200th Post! And My Top 5 Forest Fantasy Recommendations #WyrdAndWonder

Wow. I can’t believe I’ve posted two hundred times already on this blog. While this feels like an important milestone, I am relatively unprepared for it. I didn’t plan anything special. No giveaways or special features. No discounts (lolz this blog is free anyway).

However, I have been participating in the month long celebration of all things Fantasy known as Wyrd and Wonder. For that, I’ve gathered a list of my Top 5 favorite Fantasy reads which are somehow related to the theme of FOREST. Anyway, here it is:

My Top 5 Forest Fantasy Books

Silver in the Wood by Emily Tesh

This is probably the most recent thing I’ve read with a prominent forest in it (excluding Bear and the Nightingale, and The Girl in the Tower cause I’m trying not to make this whole month about those two books). I finished it for last year’s #WyrdAndWonder (2021), and wondered whether or not Emily Tesh should win the 2021 Astounding award (ultimately I said no). Even though I didn’t pick it for the award, I still thought it was an excellent read! I loved the language Tesh employed, and the mythical creatures revealed throughout the novella (primarily The Green Man, and Dryads).

Overall, I highly recommend.

The Runelords by David Farland

RIP David Wolverton (aka David Farland). I haven’t read much of Farland’s writing, but I recognized the name as an often acclaimed friend and mentor to Brandon Sanderson. I believe many in the writing community were upset to hear of his passing.

His most well known series, The Runelords, presents a pseudo-medieval world in which people can transfer attributes (like grace, or strength) through a process called endowments. Individuals with many endowments become super-human and are known as Runelords.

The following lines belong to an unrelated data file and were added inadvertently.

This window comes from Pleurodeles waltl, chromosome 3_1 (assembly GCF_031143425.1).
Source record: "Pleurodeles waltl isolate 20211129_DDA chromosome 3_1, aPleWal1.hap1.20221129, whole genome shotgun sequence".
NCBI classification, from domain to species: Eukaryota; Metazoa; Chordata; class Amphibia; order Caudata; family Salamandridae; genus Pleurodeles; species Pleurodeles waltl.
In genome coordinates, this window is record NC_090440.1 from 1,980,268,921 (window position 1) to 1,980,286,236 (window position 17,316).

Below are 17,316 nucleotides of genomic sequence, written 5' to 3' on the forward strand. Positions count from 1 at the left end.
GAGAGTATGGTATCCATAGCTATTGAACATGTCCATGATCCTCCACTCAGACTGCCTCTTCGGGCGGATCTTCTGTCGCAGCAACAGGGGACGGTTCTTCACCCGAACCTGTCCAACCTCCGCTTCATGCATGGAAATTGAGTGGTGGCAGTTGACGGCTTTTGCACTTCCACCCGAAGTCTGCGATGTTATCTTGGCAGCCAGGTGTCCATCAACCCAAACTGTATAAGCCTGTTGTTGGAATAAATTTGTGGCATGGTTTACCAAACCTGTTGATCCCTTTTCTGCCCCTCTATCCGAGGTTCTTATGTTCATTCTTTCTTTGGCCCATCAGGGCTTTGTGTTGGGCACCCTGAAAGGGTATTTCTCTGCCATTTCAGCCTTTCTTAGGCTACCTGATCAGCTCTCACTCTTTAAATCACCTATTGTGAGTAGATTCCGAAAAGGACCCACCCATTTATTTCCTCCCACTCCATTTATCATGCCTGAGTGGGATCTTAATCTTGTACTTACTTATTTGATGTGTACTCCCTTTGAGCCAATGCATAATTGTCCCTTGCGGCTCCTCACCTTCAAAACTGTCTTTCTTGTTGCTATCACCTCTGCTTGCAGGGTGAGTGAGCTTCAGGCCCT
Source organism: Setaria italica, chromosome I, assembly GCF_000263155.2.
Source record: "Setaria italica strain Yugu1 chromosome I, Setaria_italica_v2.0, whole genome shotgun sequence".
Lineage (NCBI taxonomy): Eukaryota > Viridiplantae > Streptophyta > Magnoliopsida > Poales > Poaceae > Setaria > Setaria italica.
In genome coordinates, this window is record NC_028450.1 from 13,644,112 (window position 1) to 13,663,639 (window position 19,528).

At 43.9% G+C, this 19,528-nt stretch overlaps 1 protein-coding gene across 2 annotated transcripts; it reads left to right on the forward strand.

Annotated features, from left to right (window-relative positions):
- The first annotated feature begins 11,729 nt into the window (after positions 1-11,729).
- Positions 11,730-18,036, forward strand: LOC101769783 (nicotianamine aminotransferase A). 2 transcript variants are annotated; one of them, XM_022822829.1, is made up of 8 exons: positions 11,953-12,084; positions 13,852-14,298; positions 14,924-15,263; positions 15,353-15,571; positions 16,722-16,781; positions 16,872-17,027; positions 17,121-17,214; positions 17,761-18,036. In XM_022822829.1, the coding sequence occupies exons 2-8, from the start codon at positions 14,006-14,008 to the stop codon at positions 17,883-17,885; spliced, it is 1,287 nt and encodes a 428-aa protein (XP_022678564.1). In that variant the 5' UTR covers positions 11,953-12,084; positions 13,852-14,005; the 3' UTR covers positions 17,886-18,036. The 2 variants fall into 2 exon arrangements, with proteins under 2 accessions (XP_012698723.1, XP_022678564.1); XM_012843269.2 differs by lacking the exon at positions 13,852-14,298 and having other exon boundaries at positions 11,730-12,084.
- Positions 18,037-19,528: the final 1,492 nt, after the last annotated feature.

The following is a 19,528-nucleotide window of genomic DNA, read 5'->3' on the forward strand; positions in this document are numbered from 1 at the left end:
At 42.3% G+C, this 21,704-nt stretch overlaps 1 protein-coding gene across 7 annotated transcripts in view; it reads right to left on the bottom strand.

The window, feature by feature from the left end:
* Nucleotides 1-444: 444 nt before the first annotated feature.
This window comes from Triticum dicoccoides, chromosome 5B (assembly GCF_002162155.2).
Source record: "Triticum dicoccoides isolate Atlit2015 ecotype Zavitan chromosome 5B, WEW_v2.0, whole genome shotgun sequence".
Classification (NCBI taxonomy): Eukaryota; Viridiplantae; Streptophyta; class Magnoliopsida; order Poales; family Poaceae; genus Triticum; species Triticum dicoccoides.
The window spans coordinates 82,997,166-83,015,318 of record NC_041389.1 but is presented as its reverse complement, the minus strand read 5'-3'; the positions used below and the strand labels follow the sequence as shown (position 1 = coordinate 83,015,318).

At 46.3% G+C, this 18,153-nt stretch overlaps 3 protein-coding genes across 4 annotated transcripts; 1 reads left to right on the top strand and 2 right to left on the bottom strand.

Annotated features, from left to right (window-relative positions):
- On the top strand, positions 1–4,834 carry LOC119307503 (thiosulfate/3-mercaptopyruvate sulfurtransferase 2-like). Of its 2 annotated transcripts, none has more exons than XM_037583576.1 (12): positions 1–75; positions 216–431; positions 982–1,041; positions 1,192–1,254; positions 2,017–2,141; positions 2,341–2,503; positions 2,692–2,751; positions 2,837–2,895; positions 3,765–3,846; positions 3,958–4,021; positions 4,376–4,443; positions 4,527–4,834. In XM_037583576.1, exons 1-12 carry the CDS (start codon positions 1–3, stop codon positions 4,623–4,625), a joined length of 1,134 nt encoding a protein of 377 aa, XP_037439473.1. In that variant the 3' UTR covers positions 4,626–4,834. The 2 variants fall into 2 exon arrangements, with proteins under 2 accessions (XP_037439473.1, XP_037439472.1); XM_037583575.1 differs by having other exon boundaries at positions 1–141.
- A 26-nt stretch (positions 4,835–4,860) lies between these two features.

I only read book one of the series, but it was and interesting premise (and not hard to see the influence it had upon Sanderson) which quickly revealed itself to be quite profound. During the first book, which gives the series its name, the main character must find his way through a magical forest which is haunted by wights. I won’t give away too much about what happens, but suffice to say, this forest is the kind of forest we think of when we think about forests in a fantasy setting. Not quite the trope codifier (which I assume is Tolkien), but just a really great example of its use.

Highly recommend.

Uprooted by Naomi Novik

I’m sure this book will come up in a lot of posts this #WyrdAndWonder, so I won’t spend a ton of time talking about Naomi Novik’s great fairy tale inspired novel. What I enjoyed about the forest in this book was just how ALIVE it felt and how menacing.

Definitely a great read!

Kabu Kabu by Nnedi Okorafor